This Hook is an attention-grabber because it points out a common misconception of many people: that LinkedIn is just an “online resume.” This makes people read how Andrei got from 0 to more than a few thousand in one year.
Here’s how Andrei’s post performed:
Now it’s your turn to write a Hook. Below are some sentence starters you can use that appeal to the reader’s self-interest and make them feel like they’re on the same level as you. If you’re feeling ambitious, continue with a question to your reader, offer an example, or illustrate the situation further.
When [a relatable thing that happened], I was lost.
I never thought I would [thing the reader really wants back] again.
X years ago I was [vulnerable position you were in that made you believe you wouldn’t achieve your goals].
[Thing that most people think is true, except for your reader] can’t last forever. It shouldn’t.
You’re never going to get [thing your reader wants] if you continue to [thing your reader can’t give up but needs to because it’s impeding them from succeeding].
2. The Struggle
The bulk of your post will lower your readers’ barriers. You can achieve this by showing your reader that you have been in their shoes countless times before. Show the reader that their goal is not as hard to reach as they previously thought because if you can reach the goal, then so can they.
Show your reader that there is a reason they have yet to reach their goal. It often involves giving up things they’re currently unwilling to give up: TV, fancy dinners, time, their beliefs, etc. What is your reader most unwilling to give up? Mention that and it’ll resonate with them most.
What makes the best book, TV, and movie series so appealing?
Because we are curious creatures, we crave the solutions to these problems.
So give your post one big problem, or keep throwing lots of problems into your post.
Your content will lead up to the reveal of your triumph over everything you’ve endured. Describe it in the words your readers would use so that they can see how they can get the same.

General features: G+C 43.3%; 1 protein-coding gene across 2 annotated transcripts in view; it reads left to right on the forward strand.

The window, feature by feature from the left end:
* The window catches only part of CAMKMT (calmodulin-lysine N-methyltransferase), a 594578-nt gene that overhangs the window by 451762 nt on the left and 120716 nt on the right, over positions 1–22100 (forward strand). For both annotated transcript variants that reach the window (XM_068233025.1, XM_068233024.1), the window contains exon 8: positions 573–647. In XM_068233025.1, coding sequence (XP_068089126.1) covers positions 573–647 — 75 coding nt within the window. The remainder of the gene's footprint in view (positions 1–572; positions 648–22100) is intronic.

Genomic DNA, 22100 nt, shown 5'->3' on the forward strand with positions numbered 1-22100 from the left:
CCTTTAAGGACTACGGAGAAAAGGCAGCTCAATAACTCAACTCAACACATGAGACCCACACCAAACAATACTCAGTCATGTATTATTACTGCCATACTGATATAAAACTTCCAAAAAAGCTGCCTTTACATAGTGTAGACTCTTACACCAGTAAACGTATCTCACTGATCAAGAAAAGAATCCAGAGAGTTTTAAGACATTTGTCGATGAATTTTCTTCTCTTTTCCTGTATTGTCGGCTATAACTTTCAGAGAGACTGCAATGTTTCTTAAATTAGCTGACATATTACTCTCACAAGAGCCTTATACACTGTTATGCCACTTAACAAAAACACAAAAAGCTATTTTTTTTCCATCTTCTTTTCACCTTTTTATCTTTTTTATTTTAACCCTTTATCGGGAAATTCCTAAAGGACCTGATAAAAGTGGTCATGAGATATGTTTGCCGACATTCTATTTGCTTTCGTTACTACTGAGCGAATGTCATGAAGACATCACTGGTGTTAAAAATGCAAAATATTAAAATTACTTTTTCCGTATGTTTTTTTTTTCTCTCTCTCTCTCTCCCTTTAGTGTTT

No post is complete without a call-to-action (CTA). This can be getting your reader to comment about a similar story, get them to do an exercise, get them to ask you a question, etc.
Here are some examples of CTAs with which you can end your post (depending on the relevance):
- What’s something that’s holding you back and why?
- Try xyz right now and comment on what gets in the way.
- What makes you lose focus when you’re trying to accomplish [thing your reader wants]?
- What would you rather do: A or Z?
- What’s your biggest worry about [thing your reader wants]?
How Will my Audience See This?
Your posts won’t work nearly as well unless the people whose problems you’re trying to solve can see your posts.
Otherwise, you are yelling into a forest when no one is near.
What do you do?
You can’t start adding people aimlessly. They have to come of their own persuasion. People will start adding or following by of one of two ways:
1) They see friends engaging with your posts.
2) They see your posts in the Facebook groups they spend their time in.
Join Facebook groups with high engagement + many followers
There are many reasons to join a Facebook group:
- It’s included in an online course you recently bought.
- It’s a great way to find out about community events.
- It’s an awesome motivational tool for fitness, nutrition, learning, etc.
- You want to keep up with your industry.
- You want to connect with people in your industry.
- You want some questions answered.
- You need it for market research.
Summed up, you can say people join a group for two primary reasons:
1. A sense of community
2. Staying “in-the-know”
In a Closed group after you scroll past the ‘About’ and ‘Members’ sections, you’ll see the ‘Activity’ section: